Roman times. They’re there from before the Druids. I mean
everywhere you go, things are just ancient and amazing and
preserved and beautiful.
I really like the fact that the fields aren’t straight and
the roads aren’t straight and everything is kind of a little
wiggly little island. Then you come to America and
everything is much more organized. Everything is in grids
and you can find your way. It’s such a huge country. You
can’t really compare the two.
America is a new country. So, you can’t really compare it to
an ancient country, but what I love in America is really,
it’s a wonderful combination of people from all over the
world and so many different heritages and so many different
cultures. I feel like it’s a new country. It’s still the
land of opportunity; very much so.
Moderator We have a question from the line of Tobey Jeffrey
Greer with TheVoiceOfTV.com.
T. Greer I hope you will forgive me if this question has
asked before. I came onto the call a little bit late. I was
at the gym and certain trainers just don’t believe anything
you say if you say, “I have to leave early.” So, you said
that after an actress reaches a certain age that the roles
that you’re offered change a little bit, or maybe dry up a
bit. I was wondering if that’s ever a source of frustration
J. Seymour Well, I count myself as being one of the lucky
ones that does get offered quite a lot of work. So, I’m not
complaining at all. It’s just the nature of the beast.
Obviously, you play the age that you are. I’ve been in the
sort of in-between age for a while. But now, people are
quite happy to hire me to play grandmothers as well as kind
of mothers of 20-something year old, young adults.
Moderator (Instructions given)
K. Kurland If we don’t have any other questions, Jane, would
you mind just telling people the film that you did with Nat
Faxon since that is that kind of an added connection to Nat?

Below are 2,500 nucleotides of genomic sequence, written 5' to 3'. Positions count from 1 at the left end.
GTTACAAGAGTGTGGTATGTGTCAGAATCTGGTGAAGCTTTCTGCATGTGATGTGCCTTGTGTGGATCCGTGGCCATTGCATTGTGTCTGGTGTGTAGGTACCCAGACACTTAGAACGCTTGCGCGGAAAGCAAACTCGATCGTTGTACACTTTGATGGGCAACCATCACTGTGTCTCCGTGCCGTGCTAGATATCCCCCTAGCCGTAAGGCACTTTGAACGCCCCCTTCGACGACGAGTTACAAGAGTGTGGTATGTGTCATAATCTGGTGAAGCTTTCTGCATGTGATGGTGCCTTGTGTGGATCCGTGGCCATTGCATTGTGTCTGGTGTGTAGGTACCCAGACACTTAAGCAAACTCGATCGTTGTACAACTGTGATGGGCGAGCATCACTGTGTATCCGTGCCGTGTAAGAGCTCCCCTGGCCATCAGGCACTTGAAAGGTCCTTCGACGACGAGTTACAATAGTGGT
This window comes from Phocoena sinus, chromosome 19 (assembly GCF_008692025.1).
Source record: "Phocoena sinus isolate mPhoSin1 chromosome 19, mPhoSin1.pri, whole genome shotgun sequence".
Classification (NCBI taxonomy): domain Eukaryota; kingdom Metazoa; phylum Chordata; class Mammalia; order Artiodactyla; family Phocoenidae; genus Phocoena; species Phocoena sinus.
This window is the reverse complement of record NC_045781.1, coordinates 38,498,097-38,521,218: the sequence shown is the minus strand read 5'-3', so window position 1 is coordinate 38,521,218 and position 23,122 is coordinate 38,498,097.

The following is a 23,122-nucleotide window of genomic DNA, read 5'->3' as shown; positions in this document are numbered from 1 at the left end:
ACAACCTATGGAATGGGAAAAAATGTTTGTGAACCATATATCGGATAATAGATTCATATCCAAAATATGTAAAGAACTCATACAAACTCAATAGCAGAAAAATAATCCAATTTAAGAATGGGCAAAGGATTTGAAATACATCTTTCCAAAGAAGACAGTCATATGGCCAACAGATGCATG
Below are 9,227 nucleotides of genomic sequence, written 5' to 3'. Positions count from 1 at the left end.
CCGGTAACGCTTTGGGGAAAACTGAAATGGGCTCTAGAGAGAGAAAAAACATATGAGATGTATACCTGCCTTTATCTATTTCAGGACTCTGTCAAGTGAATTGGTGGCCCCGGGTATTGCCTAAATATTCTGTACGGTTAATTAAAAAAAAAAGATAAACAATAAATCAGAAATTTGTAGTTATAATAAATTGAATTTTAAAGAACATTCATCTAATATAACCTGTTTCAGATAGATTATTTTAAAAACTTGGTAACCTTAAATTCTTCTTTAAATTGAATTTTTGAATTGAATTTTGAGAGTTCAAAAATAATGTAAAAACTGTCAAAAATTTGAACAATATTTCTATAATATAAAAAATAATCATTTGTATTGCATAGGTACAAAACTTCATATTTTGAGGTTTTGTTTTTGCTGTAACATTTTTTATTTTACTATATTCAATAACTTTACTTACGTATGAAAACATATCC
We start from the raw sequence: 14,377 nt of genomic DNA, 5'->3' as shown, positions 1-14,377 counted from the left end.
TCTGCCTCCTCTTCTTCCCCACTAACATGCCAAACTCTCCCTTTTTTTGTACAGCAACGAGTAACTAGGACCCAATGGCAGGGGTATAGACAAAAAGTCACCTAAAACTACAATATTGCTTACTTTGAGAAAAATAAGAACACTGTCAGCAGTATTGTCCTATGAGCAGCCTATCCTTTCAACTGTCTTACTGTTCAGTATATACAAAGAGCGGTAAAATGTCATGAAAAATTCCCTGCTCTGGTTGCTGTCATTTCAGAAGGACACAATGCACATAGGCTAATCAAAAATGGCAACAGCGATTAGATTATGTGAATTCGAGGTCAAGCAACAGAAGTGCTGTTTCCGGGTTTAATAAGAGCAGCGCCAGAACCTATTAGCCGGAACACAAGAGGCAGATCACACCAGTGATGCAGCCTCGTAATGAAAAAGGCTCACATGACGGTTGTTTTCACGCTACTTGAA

J. Seymour Yes. I have a movie that Nat stares in called
Freeloaders and it’s basically the story of how Adam Duritz
from Counting Crows had a house in the Hollywood Hills,
based on a true story and he was so busy on the road that
his friends kind of freeloaded off of him. They were all
living there and spending his money and enjoying his home,
which he never saw for about seven years. They were up to no
good. They were partying. It was the party house apparently
in Hollywood. I’ve heard from people who actually went to it
and they said it was just like in the movie. It was
completely insane. It was a crazy place.
I played the character of a Beverly Hills real estate agent
who Adam hires to come in and sell the house. Of course, the
freeloaders are not happy to leave and they do everything in
their power to stop the sale of the house. So, it’s a
comedy. The … were involved with this particular movie and
it’s pretty funny. So, that’s premiering tonight and then I
think I’ll be on pay-per-view and wherever, in a few
And then, I’m on a thing called I Get that A Lot if anyone’s
remotely interested. It’s very funny. It’s like a reality
kind of spoof thing where I’m pretending to be someone who
works for Cost Plus and these people, regular normal people
think I’m Jane Seymour and I manage to convince them that
I’m not. That’s on Wednesday night I think.
Then, I’ve got a movie coming out sometime in April. I don’t
have a date on it, but it’s worth looking out for. It’s
called Lovestruck and it’s a musical in which I sing and
dance to a Lady Gaga number and play a choreographer. It’s a
terrific musical with Chelsea Kane and Sara Paxton. And then
after that, the other show I did which I think will come out
in July, I play a grandmother in the American Girl/Doll
movie, the new one.
K. Kurland All right, if nobody has any other questions
we’re going to wrap it up there. Jane, thank you so much for
your time. We really appreciate it.
J. Seymour You’re welcome.
Moderator Ladies and gentlemen that does conclude our
conference for today. Thank you for your participation and
using AT&T Executive Teleconference Service. You may now